Earlier this year I was researching for a tween history program I run at the library, You Wouldn't Want to... (Be an Aztec Sacrifice, Be a Roman Gladiator, Be an Egyptian Mummy, etc). These programs are more or less based off a series of comic book histories by the same names. I always try to do a little outside reading on the topic, so that I can make sure the facts I have are accurate, and that the author didn't leave anything really fun out. Anyway, that month it was You Wouldn't Want to Sail on a 19th Century Whaling Ship. This was a particularly interesting one, and I was really excited over the program because I had already read another book on the story, and it was a really, really good story... The program turned out great, but this blog isn't about You Wouldn't Want to Sail on a 19th Century Whaling Ship.
It is about the story, it was such a good story (a true one at that), that I read a few books on it from cover to cover. This is unusual for me, usually I will just skim through my back up research to verify a few things and read any little bits that catch my eye. Not this time. I started by re-reading The Revenge of the Whale by Nathaniel Philbrick. Okay, I'm a history person, so I am going to be a little more likely to get sucked into this sort of story than some, but still it is pretty rare that I will re-read an entire nonfiction book. But I did. Picked the thing up, and started reading. This story of the Whale Ship Essex is the stuff movies are made of (I wonder if they ever will?). Herman Melville knew the story, and he was so inspired by it that he wrote a little book called Moby Dick. If you ask me though, Moby Dick, is sort of a snore in comparison to the true story (I will probably be booted out of the literary community for that, I was already on thin ice). But seriously, the crew of the Essex experienced adventure enough, there was no need to add fiction! Ship wrecks, whale hunts, a rampaging sperm whale that demolishes their ship, a deserted desert island, being adrift at sea in the middle of no where, and.... pious well behaved Quakers turned cannibals. I kid you not. How can you top that?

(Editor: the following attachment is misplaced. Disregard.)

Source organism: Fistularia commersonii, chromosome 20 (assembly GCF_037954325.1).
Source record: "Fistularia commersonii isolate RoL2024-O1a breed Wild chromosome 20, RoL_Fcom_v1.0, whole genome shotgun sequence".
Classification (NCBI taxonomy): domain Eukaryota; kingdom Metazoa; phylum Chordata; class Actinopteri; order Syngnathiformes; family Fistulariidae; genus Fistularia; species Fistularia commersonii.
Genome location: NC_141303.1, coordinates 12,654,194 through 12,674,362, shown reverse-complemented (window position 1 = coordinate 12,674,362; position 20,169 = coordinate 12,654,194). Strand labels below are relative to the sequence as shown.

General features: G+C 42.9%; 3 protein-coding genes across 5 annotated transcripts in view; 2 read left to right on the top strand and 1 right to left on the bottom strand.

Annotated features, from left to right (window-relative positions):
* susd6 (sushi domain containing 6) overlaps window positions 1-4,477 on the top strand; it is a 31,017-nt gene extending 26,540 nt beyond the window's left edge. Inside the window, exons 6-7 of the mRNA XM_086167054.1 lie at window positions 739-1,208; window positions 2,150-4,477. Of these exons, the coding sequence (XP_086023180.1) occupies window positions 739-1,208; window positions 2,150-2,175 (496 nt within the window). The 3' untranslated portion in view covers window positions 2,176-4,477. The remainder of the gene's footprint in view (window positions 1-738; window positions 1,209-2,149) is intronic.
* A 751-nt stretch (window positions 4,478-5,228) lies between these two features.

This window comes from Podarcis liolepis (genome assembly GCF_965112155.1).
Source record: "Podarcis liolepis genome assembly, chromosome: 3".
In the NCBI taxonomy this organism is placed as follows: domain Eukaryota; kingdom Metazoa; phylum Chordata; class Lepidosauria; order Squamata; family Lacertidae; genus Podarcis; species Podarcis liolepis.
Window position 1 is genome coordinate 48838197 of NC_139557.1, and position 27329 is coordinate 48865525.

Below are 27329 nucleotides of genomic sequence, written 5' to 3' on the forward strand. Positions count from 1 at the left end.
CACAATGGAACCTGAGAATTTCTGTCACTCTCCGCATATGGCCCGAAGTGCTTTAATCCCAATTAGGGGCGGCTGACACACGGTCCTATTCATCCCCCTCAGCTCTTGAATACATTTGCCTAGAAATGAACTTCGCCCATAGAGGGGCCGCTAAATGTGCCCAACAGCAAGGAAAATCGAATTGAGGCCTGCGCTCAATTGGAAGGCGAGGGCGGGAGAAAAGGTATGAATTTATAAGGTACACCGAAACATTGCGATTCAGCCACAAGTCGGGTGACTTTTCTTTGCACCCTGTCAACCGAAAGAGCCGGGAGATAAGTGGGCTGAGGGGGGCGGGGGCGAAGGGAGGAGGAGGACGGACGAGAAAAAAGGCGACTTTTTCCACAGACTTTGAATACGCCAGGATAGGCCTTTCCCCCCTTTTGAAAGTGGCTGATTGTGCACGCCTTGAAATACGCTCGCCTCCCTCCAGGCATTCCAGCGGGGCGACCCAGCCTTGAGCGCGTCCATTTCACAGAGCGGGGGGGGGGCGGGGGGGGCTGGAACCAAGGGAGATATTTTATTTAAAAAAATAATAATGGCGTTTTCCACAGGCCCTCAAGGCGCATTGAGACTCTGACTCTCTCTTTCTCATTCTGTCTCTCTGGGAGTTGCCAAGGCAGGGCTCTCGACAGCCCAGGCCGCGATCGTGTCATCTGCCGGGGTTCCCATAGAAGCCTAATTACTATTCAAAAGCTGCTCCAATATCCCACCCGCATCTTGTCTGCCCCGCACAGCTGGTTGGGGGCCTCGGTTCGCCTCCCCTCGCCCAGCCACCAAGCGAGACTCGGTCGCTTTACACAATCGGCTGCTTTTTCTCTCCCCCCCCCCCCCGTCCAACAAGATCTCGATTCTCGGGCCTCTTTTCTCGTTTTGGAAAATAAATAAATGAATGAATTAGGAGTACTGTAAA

Turns out you can top it by reading another book by Nathaniel Philbrick. Because there is an adult version of Revenge of the Whale, and the adult version won the National Book Award. I don't know how I'd missed it, it came out before I was a librarian and sometimes I have Youth tunnel vision, but I still can't believe I hadn't read it. My Branch Manager mentioned the book to me, I checked it out, and ended up reading that one cover to cover too. In the Heart of the Sea tells the same story and uses the same research (I guess Nathaniel Philbrick decided to kill 2 birds with one stone) but it includes all of the gruesome details! If you are going to read a harrowing survival story... well you might just as well get the details. Don't get me wrong, this book is sad, sad in a way that a fictional book never could be. These were real men, who were really suffering, even the fact that the whales they hunted were real makes it sadder. It also makes it more gripping and in my opinion, an all around better story.
So try one. If you want gruesome details, try In the Heart of the Sea, it is in the adult NF area at 910.9164 P545i. If you want the harrowing story, but don't want to get sick to your stomach, try The Revenge of the Whale, in youth NF at 910.9164 P545r. Please be advised, even the kids version talks about cannibalism... and whaling (both of which are pretty gross).